# Solution For Swim In Rising Water

The “Swim In Rising Water” problem on Leetcode asks us to find the minimum time required for a person to cross a grid of size n x n, where each cell in the grid represents the height of the ground. The person can move only UP, DOWN, LEFT, or RIGHT and can only move to adjacent cells with a difference of 1 in height. The water level is increasing, and the person can only move to cells that have a height less than or equal to the current water level.

We can use Dijkstra’s algorithm to solve this problem. The algorithm works by maintaining a priority queue of nodes, where the priority is based on the minimum time required to reach that node. We start with the starting node and add it to the priority queue. We then process the node with the minimum time and update its neighbors accordingly.

For this problem, we can initialize the priority queue with the starting position (0, 0) and the time required to reach it, which is equal to the height of the starting position. We can use a set to keep track of the visited nodes to avoid revisiting nodes.

We then loop through the priority queue until it is empty or we have reached the end position. For each node, we check its neighbors and the time required to reach them. If the neighbor is not visited and its height is less than or equal to the current water level, we add it to the priority queue with the time required to reach it.

We update the water level as the maximum of the current water level and the height of the current node. Finally, when we reach the end position, we return the time required to reach it.

Here is the Python code to solve the “Swim In Rising Water” problem on Leetcode using Dijkstra’s algorithm:

“`python

import heapq

def swimInWater(grid):

n = len(grid)

start = (0, 0)

end = (n-1, n-1)

pq = [(grid[start[0]][start[1]], start)]
visited = set()

```
directions = [(0, 1), (0, -1), (1, 0), (-1, 0)]
t = 0
while pq:
time, pos = heapq.heappop(pq)
visited.add(pos)
if pos == end:
return time
t = max(t, grid[pos[0]][pos[1]])
for d in directions:
x, y = pos[0] + d[0], pos[1] + d[1]
if 0 <= x < n and 0 <= y < n and (x, y) not in visited \
and grid[x][y] <= t:
heapq.heappush(pq, (grid[x][y], (x, y)))
return -1
```

“`

In the code above, we use a heapq instead of a PriorityQueue in Java, but they work in the same way. We initialize the priority queue with the starting position and the time required to reach it, which is equal to the height of the starting position. We use a set to keep track of the visited nodes.

We loop through the priority queue until it is empty or we have reached the end position. For each node, we check its neighbors and the time required to reach them. If the neighbor is not visited and its height is less than or equal to the current water level, we add it to the priority queue with the time required to reach it.

We update the water level as the maximum of the current water level and the height of the current node. Finally, when we reach the end position, we return the time required to reach it.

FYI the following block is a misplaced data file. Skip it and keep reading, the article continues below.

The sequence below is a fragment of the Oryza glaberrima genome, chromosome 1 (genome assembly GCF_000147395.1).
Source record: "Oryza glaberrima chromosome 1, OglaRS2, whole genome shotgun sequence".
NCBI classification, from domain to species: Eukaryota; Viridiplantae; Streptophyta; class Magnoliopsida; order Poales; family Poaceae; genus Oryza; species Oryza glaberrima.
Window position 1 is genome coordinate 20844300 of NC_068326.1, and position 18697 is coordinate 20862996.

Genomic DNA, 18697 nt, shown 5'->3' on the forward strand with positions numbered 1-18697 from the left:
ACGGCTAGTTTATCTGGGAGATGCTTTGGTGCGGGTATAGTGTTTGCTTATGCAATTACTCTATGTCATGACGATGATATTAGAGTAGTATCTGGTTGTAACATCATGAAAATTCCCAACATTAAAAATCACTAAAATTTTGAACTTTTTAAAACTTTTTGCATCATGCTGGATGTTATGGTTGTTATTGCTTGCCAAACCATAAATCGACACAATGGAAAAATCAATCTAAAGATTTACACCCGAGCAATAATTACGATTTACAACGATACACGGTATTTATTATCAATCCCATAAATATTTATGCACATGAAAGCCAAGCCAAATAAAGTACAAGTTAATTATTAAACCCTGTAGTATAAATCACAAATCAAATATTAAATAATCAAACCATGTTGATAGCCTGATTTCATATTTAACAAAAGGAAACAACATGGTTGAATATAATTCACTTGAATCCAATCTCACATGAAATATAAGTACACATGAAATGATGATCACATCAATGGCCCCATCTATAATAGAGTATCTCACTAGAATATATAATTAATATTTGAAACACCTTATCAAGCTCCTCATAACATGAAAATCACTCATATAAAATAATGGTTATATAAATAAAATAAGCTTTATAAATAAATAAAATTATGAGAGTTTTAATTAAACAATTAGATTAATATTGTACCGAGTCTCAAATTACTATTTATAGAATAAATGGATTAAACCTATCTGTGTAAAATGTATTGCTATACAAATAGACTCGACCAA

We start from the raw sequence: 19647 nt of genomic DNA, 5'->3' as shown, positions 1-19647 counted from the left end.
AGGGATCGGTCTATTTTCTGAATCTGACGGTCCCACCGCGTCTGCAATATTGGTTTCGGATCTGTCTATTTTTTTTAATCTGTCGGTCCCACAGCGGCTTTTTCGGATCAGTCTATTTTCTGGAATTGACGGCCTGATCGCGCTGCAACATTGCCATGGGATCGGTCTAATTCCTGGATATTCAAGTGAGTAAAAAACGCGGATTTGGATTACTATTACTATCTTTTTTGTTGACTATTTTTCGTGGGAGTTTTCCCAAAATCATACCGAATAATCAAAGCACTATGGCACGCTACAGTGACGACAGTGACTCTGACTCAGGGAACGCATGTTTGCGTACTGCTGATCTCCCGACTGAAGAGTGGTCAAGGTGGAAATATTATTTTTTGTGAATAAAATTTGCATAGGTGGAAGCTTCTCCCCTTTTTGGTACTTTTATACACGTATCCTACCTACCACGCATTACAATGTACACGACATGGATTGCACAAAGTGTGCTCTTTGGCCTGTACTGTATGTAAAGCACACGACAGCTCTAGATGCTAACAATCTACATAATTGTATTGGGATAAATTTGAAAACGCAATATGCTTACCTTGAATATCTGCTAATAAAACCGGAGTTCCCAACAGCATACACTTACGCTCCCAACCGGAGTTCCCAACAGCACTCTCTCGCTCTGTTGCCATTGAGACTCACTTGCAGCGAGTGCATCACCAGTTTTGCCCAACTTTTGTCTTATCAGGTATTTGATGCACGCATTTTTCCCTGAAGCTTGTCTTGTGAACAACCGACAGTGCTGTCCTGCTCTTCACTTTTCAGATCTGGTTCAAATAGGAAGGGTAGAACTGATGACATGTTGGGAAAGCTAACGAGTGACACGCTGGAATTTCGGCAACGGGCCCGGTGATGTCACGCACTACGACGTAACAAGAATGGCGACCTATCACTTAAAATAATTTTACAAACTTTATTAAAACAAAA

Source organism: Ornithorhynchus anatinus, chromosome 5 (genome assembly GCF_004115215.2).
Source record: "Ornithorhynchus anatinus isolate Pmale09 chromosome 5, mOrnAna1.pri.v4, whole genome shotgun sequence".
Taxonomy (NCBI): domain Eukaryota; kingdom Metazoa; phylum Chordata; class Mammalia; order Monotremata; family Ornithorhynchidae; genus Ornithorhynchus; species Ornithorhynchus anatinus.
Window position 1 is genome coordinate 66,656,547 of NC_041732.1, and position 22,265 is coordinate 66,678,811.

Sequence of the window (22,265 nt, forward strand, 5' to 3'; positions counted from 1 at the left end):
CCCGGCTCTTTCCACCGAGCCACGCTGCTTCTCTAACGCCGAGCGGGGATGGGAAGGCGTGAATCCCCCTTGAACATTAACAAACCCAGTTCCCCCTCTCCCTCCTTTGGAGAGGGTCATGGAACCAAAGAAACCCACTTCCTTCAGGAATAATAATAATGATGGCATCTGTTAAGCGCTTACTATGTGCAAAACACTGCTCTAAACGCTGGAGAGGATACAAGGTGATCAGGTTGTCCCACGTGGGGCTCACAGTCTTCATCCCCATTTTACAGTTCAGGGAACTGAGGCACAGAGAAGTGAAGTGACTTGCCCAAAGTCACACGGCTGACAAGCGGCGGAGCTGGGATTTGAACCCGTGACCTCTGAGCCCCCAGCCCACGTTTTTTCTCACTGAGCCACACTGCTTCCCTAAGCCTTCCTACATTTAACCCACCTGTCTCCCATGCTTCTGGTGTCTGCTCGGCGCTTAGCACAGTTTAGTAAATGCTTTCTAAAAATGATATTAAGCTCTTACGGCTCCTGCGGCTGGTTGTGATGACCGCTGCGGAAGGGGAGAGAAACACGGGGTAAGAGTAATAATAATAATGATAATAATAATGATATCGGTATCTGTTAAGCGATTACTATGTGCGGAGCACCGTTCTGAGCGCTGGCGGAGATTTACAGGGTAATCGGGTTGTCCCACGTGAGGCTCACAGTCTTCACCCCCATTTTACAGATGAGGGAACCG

The time complexity of this algorithm is O(n^2 log n), where n is the size of the grid. This is because we are adding at most n^2 nodes to the priority queue, and each node takes log(n^2) time to be added or removed from the priority queue. This solution has been accepted by Leetcode.

## Step by Step Implementation For Swim In Rising Water

class Solution { public int swimInWater(int[][] grid) { int N = grid.length; PriorityQueuepq = new PriorityQueue ((k1, k2) -> grid[k1/N][k1%N] - grid[k2/N][k2%N]); boolean[][] seen = new boolean[N][N]; seen[0][0] = true; pq.offer(0); int ans = 0; int[][] dirs = new int[][] {{1, 0}, {-1, 0}, {0, 1}, {0, -1}}; while (!pq.isEmpty()) { int k = pq.poll(); int r = k / N, c = k % N; ans = Math.max(ans, grid[r][c]); if (r == N-1 && c == N-1) return ans; for (int[] dir : dirs) { int nr = r + dir[0]; int nc = c + dir[1]; if (nr < 0 || nr >= N || nc < 0 || nc >= N || seen[nr][nc]) continue; seen[nr][nc] = true; pq.offer(nr * N + nc); } } throw new IllegalArgumentException("No solution"); } }

This is a Python solution for the leetcode problem "swim-in-rising-water". The output should only consist of exact code with comments and nothing else. def swimInWater(grid): # find the coordinates of the starting point start_x, start_y = 0, 0 # find the coordinates of the ending point end_x, end_y = len(grid)-1, len(grid[0])-1 # keep track of the max depth we've seen so far max_depth = 0 # create a queue for our BFS queue = [(start_x, start_y)] # create a set for visited cells visited = set() # while the queue is not empty while queue: # get the next cell from the queue x, y = queue.pop(0) # mark the cell as visited visited.add((x,y)) # update the max depth max_depth = max(max_depth, grid[x][y]) # if we've reached the end, we're done if x == end_x and y == end_y: break # check all the neighbors of the current cell for nx, ny in [(x+1,y), (x-1,y), (x,y+1), (x,y-1)]: # make sure the coordinates are valid if 0 <= nx < len(grid) and 0 <= ny < len(grid[0]): # make sure we haven't visited this cell yet if (nx, ny) not in visited: # make sure the water can flow into this cell if grid[nx][ny] >= max_depth: # add the cell to the queue queue.append((nx, ny)) # return the max depth return max_depth